Metal Guitar Harmonies Lesson

Guitar Scales

The following post talks about scales. If you really want to learn every major, minor and pentatonic scale for guitar (along with the chord-tone arpeggios), you’ll want to get my new ebook ‘Advanced Guitar Basics: Scales and Arpeggios’ (click the link for more!).

Metal guitar harmonies are really just like any other harmonies. So, it might have been more accurate to call this one ‘guitar harmony lines’…but it’s just that these ideas get used a lot in metal and heavy rock music!

Think of bands like: Thin Lizzy, Iron Maiden or Metallica and one of the things that stands out is the awesome twin (or more) guitar parts. Just how do they manage to have so many guitar (or bass) parts that work so well together?

Well, in this lesson, you’ll be learning exactly how these harmonies are put together, and how you can create some for your own solos, or songs!

First, here’s the video with all the examples. The tabs are below.

Lets start with the main melody. This can be anything from a part of a guitar solo, to a riff- it doesn’t really matter (and we’re about to make it much cooler sounding anyway!).

a basic melody line that we're adding metal guitar harmonies to

Working Out a Guitar Harmony Line

So, you’ve got your main melody. Now what? What takes us from a single melody, to an awesome Thin Lizzy style riff?

Well, there are several ways to do this, so lets start from the beginning. The easiest way to write a harmony guitar part is to start the same melody on a higher or lower note. If that first note harmonizes, the rest should too, right?

If you’ve tried this, it might sound a little bit strange. That’s because since we’ve moved the melody, we’ve also changed the scale. For example, we’re going to do a harmony in 3rds (that’s three notes apart) and our original melody is in E minor. If we just go up three notes from our original starting note (E) to a ‘G’ and play the same thing, we’ll now be in G minor.

So, we’ve ended up with two tunes in two completely different keys, that we’re playing together. This can work sometimes as a metal guitar harmony, but tends to sound a bit odd.

The solution? We start on a different note but use the same scale. That way our two guitars can be in the same key!

This is what I’ve done in the next example, where the main melody (‘Lead’) starts on an ‘E’, and the harmony starts on a ‘G’. They both follow the same scale, and go up and down at exactly the same time (to stay 3 notes apart the whole time).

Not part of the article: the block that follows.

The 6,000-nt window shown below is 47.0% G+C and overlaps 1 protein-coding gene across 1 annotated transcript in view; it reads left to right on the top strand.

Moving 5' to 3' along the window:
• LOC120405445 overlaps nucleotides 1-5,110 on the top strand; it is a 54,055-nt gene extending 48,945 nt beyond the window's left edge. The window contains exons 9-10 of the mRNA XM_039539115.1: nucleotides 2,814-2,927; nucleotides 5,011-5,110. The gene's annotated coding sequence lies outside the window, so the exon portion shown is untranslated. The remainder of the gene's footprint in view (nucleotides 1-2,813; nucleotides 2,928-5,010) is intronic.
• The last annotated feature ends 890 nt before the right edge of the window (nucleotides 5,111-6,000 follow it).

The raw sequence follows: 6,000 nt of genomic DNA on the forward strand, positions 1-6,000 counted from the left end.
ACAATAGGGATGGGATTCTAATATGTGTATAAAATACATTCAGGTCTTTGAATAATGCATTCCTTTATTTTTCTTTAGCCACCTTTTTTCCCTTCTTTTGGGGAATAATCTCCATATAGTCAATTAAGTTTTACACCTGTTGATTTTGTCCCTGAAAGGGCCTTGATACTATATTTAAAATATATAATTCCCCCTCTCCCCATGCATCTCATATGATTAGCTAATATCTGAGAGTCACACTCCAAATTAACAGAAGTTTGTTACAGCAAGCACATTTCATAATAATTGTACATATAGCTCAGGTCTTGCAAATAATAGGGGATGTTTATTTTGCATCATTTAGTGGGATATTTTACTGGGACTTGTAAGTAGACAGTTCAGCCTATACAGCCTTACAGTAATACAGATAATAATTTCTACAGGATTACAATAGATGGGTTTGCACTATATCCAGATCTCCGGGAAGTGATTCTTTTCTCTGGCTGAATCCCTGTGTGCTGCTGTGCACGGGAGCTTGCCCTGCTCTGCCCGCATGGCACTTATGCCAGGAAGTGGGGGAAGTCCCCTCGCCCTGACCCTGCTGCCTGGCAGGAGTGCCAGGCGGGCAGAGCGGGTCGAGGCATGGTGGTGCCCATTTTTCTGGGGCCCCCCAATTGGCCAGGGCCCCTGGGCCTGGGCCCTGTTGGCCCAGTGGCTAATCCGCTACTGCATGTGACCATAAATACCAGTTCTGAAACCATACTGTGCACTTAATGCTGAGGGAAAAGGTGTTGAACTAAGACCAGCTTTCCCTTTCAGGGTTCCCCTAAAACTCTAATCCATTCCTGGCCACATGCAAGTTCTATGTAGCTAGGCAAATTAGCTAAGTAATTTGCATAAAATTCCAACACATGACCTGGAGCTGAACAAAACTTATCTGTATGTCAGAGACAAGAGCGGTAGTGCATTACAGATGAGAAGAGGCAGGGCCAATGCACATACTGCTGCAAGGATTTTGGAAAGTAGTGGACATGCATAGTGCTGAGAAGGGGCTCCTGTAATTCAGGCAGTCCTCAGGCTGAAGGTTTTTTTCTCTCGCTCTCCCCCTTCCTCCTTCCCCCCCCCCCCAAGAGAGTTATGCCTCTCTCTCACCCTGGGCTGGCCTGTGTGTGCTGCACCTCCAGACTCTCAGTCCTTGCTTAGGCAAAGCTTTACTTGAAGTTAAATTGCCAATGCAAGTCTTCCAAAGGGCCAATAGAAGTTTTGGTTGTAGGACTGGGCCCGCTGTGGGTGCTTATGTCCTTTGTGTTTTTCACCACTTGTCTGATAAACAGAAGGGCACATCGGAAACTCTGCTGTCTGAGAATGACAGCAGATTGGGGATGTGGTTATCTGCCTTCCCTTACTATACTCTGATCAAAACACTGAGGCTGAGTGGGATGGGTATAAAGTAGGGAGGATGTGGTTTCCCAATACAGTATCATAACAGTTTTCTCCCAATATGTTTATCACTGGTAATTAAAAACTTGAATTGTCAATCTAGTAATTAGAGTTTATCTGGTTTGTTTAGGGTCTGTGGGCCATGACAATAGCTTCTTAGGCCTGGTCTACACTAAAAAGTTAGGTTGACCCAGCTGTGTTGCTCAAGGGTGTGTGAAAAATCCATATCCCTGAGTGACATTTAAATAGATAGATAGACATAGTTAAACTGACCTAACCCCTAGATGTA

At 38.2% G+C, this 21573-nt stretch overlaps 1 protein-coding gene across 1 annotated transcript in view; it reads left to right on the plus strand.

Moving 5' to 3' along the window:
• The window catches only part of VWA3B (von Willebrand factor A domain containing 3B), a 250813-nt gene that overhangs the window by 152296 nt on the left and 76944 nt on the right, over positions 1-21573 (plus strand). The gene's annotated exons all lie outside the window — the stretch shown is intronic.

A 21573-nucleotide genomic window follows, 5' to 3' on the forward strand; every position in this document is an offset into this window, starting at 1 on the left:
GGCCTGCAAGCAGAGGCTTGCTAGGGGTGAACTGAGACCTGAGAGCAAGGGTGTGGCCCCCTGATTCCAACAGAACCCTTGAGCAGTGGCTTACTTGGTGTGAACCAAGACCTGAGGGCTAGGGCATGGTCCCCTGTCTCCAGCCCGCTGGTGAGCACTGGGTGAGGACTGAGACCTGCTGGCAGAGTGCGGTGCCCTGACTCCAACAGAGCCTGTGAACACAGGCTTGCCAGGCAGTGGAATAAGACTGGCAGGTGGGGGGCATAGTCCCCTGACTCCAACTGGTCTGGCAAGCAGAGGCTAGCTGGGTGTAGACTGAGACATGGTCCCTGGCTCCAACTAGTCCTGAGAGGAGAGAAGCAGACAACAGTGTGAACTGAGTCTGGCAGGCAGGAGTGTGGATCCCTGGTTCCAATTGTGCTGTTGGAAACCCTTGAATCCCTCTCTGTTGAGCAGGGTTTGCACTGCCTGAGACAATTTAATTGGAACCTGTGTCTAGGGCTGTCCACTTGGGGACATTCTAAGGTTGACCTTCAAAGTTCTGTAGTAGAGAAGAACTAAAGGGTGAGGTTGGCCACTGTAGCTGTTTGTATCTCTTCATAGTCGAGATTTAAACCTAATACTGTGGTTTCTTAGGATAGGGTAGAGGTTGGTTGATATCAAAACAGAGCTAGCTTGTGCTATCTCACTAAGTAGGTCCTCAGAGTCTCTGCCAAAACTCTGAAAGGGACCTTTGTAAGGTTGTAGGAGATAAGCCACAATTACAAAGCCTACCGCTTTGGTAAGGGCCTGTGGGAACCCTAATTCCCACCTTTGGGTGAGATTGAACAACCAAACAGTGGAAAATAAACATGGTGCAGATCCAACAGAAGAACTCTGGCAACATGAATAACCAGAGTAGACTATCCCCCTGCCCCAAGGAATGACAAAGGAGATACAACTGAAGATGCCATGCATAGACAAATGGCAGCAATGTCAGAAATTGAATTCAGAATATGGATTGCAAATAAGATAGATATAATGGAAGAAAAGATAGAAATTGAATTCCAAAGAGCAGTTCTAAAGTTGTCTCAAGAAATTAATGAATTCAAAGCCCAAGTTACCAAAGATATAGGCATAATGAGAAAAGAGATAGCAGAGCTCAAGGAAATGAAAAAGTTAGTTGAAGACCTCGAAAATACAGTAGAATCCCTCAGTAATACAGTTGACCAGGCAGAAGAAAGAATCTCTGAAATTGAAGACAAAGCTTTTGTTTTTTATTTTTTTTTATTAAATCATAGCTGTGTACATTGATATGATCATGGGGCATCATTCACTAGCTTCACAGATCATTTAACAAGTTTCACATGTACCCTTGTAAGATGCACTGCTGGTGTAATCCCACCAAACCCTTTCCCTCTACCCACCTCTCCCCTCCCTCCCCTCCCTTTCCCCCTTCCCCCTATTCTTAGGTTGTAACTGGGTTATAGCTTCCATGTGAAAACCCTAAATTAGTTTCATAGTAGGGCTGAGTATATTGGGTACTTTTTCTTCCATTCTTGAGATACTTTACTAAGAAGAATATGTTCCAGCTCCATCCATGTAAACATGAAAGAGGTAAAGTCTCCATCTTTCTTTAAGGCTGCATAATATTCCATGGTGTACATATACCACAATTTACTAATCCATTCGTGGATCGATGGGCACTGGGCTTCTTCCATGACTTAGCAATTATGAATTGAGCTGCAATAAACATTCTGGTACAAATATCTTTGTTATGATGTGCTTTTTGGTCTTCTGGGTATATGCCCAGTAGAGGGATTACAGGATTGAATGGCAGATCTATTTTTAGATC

twin guitar harmonies in thirds

In reality, you may have to adjust some of the notes to get it to sound better, but I’ll leave that up to you.


What?! What on earth is a ‘counter-melody’? It sounds really complicated…right?

Actually, no. All a counter-melody is, is a second melody or tune that isn’t exactly following the first. For example, if we flip our harmony line on it’s head, we would end up with a ‘counter-melody’ as our metal guitar harmony.

In the example below, I’ve done just that. Notice how, when the melody goes up, the counter-melody goes down in pitch? That means it’s no longer just a ‘harmony’ following the main melody.

Also, I had to move it up by an octave to stop the two lines bumping into each other! Although it still starts on a ‘G’ note (making the two guitar parts 10 notes apart).

metal guitar harmonies can also include counter-melodies

Our second counter-melody is an example of how you could just use a different tune entirely. Although, the two lines still need to work together and harmonize! I’ve highlighted the notes that fall on the main, stressed beats (1 and 4 in six-eight time). Notice that these notes are definitely harmonized! The rest can be a bit more free…

two guitar parts with a separate melody being played by the second lead guitar

Rhythm Guitar Harmonies

Not sure you want the ‘twin lead guitar’ sound? Why not keep one of the guitars as a rhythm part? In the next example, I’ve converted the original main melody into a metal rhythm part. This might happen if you have a riff or something that you want to harmonize.

a lead guitar harmonizing with a rhythm guitar

Notice how the highlighted notes are exactly the same? All I’ve done is add palm muted notes to keep the rhythm going (and to sound really ‘metal’, of course!). If your original melody was higher up the neck, you would probably want to bring it down lower for a rhythm part.

Anyway, if we do the same thing with our harmony part, we can get two, harmonized rhythm parts working together!

two metal rhythm guitar parts working in harmony

You might hear this kind of thing in the intro to ‘The Trooper’, or Thin Lizzy’s ‘Don’t Believe a Word’ (and many more…). Notice how the two guitar are, again, starting 3 notes apart, and they’re moving up and down at the same time.

You could also come up with a counter-melody for the rhythm guitarist to play (as in the example, below). This really beats just strumming power-chords!

a lead guitar part with a metal rhythm part as a counter-melody

I wonder if you can see how I’ve based that rhythm part on the second counter-melody from earlier…

creating a metal rhythm part as a counter-melody

Metal Guitar Harmonies

I hope this lesson on rock and metal guitar harmonies has given you some inspiration to write your own ideas! Although, if you’re still confused, just email me via the ‘contact’ page on this website, and I’ll help you out.

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